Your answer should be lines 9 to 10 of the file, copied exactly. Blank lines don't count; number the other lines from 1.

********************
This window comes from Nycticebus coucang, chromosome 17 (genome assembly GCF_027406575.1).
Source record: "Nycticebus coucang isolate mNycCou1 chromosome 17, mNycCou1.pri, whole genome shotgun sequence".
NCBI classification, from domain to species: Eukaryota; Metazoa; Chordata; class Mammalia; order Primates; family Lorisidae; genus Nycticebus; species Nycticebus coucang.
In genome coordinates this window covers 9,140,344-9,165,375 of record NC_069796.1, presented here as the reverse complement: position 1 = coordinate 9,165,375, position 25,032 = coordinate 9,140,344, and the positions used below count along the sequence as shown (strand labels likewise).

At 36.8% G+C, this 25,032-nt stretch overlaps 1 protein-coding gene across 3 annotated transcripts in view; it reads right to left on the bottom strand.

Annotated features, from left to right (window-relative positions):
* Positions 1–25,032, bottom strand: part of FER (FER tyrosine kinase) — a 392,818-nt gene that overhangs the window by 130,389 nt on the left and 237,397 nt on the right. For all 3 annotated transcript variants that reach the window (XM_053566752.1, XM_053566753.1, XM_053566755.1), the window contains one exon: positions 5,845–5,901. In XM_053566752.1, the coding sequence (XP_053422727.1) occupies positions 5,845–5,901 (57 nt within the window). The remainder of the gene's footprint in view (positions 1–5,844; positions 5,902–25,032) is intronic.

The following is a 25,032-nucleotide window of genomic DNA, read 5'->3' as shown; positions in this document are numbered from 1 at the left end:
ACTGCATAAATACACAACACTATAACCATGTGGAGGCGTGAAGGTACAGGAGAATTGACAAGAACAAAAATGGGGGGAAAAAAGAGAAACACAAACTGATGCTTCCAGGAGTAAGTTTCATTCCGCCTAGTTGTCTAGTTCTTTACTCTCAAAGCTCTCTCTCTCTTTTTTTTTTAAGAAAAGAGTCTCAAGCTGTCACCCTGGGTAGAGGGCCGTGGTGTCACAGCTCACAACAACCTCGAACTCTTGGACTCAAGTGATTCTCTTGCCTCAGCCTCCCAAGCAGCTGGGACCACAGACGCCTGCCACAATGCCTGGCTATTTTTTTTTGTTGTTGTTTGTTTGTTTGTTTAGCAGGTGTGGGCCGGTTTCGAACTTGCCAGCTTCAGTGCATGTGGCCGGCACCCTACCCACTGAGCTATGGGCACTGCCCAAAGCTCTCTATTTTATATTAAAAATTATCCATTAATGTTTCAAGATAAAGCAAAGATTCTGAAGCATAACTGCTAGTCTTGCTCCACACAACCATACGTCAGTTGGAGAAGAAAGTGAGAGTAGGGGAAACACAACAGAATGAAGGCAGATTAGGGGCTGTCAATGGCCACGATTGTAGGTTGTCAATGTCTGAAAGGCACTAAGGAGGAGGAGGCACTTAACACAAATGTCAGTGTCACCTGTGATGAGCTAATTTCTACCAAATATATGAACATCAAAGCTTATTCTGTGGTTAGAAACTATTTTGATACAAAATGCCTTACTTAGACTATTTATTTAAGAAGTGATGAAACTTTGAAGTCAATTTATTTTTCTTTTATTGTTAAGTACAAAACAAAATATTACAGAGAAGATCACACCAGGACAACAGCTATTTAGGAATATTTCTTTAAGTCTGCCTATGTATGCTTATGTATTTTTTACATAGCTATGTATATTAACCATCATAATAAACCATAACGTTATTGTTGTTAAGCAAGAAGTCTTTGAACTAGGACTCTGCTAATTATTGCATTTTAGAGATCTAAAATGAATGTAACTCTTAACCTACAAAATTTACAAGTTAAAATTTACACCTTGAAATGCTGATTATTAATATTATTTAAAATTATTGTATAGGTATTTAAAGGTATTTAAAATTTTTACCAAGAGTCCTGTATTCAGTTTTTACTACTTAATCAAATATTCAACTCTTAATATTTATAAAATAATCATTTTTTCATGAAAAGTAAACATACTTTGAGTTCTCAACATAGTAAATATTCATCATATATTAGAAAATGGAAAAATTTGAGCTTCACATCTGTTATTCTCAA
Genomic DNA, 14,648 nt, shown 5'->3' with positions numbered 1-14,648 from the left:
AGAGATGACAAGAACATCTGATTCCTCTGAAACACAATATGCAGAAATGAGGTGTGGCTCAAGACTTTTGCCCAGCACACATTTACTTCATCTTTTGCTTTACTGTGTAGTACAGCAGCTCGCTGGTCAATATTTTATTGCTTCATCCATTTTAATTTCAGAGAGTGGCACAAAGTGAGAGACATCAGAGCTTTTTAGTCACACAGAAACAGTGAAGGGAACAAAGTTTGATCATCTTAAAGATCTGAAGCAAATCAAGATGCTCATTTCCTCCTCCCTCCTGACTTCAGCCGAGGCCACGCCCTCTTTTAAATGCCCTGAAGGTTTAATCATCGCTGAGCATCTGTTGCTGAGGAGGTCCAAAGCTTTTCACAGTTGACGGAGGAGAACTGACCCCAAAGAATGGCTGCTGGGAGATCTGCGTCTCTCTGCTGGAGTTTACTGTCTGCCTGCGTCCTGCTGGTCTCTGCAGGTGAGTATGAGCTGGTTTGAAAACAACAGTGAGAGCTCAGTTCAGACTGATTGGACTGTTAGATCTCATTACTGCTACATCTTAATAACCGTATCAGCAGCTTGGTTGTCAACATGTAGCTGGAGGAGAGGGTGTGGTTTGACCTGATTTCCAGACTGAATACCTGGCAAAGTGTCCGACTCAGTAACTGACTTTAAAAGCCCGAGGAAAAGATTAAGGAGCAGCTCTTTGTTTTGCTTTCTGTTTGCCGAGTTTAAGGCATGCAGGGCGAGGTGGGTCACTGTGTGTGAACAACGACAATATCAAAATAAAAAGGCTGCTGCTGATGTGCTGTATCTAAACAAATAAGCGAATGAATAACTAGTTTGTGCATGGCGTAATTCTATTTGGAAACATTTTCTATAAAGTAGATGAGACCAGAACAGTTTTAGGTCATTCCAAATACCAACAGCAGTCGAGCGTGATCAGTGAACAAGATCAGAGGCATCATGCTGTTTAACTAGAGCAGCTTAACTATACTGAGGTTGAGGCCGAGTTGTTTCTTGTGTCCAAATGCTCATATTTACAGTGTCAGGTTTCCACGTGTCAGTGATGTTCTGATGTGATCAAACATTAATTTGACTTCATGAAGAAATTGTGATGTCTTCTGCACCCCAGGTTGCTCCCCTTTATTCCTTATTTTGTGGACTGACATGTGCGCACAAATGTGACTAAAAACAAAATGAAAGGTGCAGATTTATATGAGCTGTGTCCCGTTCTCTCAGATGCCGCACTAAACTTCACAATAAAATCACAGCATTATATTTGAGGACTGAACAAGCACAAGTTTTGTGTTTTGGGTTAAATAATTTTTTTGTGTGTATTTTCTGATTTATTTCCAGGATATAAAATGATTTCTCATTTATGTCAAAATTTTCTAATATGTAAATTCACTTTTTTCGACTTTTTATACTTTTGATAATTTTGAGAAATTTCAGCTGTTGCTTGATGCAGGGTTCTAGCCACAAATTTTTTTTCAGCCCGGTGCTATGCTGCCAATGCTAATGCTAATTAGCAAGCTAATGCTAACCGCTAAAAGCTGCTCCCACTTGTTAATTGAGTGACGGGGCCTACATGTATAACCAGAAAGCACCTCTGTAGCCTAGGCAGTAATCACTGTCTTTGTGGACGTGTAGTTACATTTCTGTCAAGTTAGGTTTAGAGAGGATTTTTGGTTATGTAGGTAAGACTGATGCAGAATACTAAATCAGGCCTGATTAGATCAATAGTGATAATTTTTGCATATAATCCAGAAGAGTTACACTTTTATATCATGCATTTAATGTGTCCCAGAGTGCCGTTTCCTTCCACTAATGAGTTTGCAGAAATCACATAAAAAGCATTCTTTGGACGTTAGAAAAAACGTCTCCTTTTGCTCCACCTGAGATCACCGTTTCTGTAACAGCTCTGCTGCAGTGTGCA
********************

ACTGCATAAATACACAACACTATAACCATGTGGAGGCGTGAAGGTACAGGAGAATTGACAAGAACAAAAATGGGGGGAAAAAAGAGAAACACAAACTGATGCTTCCAGGAGTAAGTTTCATTCCGCCTAGTTGTCTAGTTCTTTACTCTCAAAGCTCTCTCTCTCTTTTTTTTTTAAGAAAAGAGTCTCAAGCTGTCACCCTGGGTAGAGGGCCGTGGTGTCACAGCTCACAACAACCTCGAACTCTTGGACTCAAGTGATTCTCTTGCCTCAGCCTCCCAAGCAGCTGGGACCACAGACGCCTGCCACAATGCCTGGCTATTTTTTTTTGTTGTTGTTTGTTTGTTTGTTTAGCAGGTGTGGGCCGGTTTCGAACTTGCCAGCTTCAGTGCATGTGGCCGGCACCCTACCCACTGAGCTATGGGCACTGCCCAAAGCTCTCTATTTTATATTAAAAATTATCCATTAATGTTTCAAGATAAAGCAAAGATTCTGAAGCATAACTGCTAGTCTTGCTCCACACAACCATACGTCAGTTGGAGAAGAAAGTGAGAGTAGGGGAAACACAACAGAATGAAGGCAGATTAGGGGCTGTCAATGGCCACGATTGTAGGTTGTCAATGTCTGAAAGGCACTAAGGAGGAGGAGGCACTTAACACAAATGTCAGTGTCACCTGTGATGAGCTAATTTCTACCAAATATATGAACATCAAAGCTTATTCTGTGGTTAGAAACTATTTTGATACAAAATGCCTTACTTAGACTATTTATTTAAGAAGTGATGAAACTTTGAAGTCAATTTATTTTTCTTTTATTGTTAAGTACAAAACAAAATATTACAGAGAAGATCACACCAGGACAACAGCTATTTAGGAATATTTCTTTAAGTCTGCCTATGTATGCTTATGTATTTTTTACATAGCTATGTATATTAACCATCATAATAAACCATAACGTTATTGTTGTTAAGCAAGAAGTCTTTGAACTAGGACTCTGCTAATTATTGCATTTTAGAGATCTAAAATGAATGTAACTCTTAACCTACAAAATTTACAAGTTAAAATTTACACCTTGAAATGCTGATTATTAATATTATTTAAAATTATTGTATAGGTATTTAAAGGTATTTAAAATTTTTACCAAGAGTCCTGTATTCAGTTTTTACTACTTAATCAAATATTCAACTCTTAATATTTATAAAATAATCATTTTTTCATGAAAAGTAAACATACTTTGAGTTCTCAACATAGTAAATATTCATCATATATTAGAAAATGGAAAAATTTGAGCTTCACATCTGTTATTCTCAA
Genomic DNA, 14,648 nt, shown 5'->3' with positions numbered 1-14,648 from the left: